The Local Economic and Welfare Consequences of Hydraulic Fracturing
124 Pages Posted: 21 Dec 2016 Last revised: 25 Jul 2018
Date Written: July 15, 2018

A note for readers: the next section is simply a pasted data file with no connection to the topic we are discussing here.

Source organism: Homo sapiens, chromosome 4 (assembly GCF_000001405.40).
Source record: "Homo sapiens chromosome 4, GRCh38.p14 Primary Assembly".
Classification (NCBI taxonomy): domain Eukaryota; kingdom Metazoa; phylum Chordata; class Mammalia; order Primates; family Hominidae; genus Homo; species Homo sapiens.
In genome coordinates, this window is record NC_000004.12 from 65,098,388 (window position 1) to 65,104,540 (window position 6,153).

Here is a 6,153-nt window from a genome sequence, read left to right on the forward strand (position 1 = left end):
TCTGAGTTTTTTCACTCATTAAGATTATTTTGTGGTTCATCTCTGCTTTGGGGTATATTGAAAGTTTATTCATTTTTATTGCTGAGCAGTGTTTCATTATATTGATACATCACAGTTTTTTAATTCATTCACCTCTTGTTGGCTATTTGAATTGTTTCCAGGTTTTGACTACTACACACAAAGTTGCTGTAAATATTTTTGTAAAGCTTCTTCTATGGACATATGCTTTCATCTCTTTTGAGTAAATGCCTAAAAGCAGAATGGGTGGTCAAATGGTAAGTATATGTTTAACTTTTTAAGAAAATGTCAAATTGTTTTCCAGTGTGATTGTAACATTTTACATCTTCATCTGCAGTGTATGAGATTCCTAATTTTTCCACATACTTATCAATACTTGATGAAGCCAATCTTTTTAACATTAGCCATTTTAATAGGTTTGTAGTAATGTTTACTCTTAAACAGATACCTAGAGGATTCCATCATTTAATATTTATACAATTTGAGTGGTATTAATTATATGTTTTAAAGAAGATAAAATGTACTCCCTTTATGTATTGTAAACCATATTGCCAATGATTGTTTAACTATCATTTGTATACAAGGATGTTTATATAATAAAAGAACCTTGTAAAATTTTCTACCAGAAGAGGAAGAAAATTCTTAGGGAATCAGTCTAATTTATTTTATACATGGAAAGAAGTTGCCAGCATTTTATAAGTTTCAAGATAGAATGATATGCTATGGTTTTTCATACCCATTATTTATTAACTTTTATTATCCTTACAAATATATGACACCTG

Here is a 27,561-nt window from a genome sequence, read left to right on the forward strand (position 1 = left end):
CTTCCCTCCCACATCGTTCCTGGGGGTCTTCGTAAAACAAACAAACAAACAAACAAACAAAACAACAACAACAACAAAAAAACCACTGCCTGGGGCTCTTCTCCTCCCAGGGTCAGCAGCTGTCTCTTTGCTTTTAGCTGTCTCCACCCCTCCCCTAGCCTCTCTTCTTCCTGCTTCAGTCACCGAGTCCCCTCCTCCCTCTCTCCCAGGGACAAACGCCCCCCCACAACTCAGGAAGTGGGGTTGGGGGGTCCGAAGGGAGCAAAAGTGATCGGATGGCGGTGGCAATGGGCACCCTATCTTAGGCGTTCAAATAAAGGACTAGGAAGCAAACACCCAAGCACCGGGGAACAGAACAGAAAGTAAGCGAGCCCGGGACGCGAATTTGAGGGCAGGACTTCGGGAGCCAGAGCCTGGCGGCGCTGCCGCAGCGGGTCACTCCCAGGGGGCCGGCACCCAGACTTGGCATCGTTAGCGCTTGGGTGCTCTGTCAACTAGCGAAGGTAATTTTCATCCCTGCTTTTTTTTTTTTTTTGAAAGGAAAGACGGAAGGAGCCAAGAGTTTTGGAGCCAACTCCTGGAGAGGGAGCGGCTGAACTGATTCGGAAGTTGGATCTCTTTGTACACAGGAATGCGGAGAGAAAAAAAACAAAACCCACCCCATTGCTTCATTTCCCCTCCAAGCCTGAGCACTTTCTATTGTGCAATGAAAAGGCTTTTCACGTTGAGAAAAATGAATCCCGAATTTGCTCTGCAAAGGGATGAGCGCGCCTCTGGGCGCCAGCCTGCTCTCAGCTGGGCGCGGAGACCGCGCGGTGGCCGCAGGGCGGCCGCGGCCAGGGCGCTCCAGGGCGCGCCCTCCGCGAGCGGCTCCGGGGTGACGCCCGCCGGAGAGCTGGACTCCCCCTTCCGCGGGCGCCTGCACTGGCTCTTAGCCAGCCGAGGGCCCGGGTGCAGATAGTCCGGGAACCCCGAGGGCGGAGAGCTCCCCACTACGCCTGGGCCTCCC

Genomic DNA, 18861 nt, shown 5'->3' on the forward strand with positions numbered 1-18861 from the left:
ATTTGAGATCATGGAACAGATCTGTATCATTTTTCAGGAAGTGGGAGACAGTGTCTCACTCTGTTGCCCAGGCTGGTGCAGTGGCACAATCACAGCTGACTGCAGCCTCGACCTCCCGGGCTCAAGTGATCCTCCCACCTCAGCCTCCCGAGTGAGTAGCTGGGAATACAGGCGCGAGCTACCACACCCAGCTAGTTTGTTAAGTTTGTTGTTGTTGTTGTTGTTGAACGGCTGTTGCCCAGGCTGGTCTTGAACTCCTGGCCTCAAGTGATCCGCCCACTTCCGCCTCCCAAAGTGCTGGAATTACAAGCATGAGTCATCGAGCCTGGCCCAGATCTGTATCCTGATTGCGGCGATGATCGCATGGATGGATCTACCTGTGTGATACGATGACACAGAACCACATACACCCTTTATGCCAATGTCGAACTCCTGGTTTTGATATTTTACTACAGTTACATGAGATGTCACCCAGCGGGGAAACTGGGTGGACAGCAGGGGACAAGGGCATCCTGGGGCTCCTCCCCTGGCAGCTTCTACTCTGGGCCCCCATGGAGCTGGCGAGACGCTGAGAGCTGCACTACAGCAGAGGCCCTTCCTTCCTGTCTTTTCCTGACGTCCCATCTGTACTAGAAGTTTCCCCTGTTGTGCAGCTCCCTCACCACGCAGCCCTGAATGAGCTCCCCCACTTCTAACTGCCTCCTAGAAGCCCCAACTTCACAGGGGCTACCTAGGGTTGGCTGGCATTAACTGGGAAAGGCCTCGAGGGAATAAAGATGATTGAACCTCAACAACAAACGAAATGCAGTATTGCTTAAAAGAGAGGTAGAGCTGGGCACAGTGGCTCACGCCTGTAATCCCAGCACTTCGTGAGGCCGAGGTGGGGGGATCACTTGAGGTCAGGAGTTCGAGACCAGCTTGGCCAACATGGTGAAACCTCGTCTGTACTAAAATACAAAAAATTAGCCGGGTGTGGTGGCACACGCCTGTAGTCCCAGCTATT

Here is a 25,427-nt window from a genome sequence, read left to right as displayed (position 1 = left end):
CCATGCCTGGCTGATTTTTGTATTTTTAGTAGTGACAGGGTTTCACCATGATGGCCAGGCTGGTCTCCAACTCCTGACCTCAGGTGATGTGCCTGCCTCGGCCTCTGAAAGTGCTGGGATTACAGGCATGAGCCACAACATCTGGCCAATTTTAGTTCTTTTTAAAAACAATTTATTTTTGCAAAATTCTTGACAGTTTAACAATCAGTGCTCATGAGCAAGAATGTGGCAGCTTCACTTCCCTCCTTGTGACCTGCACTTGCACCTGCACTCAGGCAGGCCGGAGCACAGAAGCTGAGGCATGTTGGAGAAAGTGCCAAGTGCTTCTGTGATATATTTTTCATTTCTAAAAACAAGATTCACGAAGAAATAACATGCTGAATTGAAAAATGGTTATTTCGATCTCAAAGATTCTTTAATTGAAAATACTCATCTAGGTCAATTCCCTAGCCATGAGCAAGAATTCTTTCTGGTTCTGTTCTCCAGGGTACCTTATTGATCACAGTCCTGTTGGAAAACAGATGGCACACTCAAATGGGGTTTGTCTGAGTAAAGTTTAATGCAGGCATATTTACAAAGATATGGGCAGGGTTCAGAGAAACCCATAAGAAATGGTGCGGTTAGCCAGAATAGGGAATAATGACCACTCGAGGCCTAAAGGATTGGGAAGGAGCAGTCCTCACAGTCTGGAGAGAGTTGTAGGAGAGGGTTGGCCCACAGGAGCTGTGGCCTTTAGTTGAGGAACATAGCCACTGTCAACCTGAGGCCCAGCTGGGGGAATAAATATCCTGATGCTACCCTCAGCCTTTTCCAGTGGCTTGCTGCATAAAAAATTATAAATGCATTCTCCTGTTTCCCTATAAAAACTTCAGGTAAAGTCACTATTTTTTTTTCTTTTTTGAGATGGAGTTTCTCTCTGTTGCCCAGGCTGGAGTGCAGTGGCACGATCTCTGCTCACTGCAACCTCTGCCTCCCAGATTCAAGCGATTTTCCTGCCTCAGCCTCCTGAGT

Exploiting geological variation and timing in the initiation of hydraulic fracturing, we find that fracing leads to sharp increases in oil and gas recovery and improvements in a wide set of economic indicators. There is also evidence of deterioration in local amenities, which may include increases in crime, noise, traffic and declines in health. Using a Rosen-Roback-style spatial equilibrium model to infer the net welfare impacts, we estimate that willingness-to-pay (WTP) for allowing fracing equals about $2,400 per household annually (5.2% of household income), although WTP is heterogeneous, ranging from more than $10,000 to roughly zero across ten shale regions.
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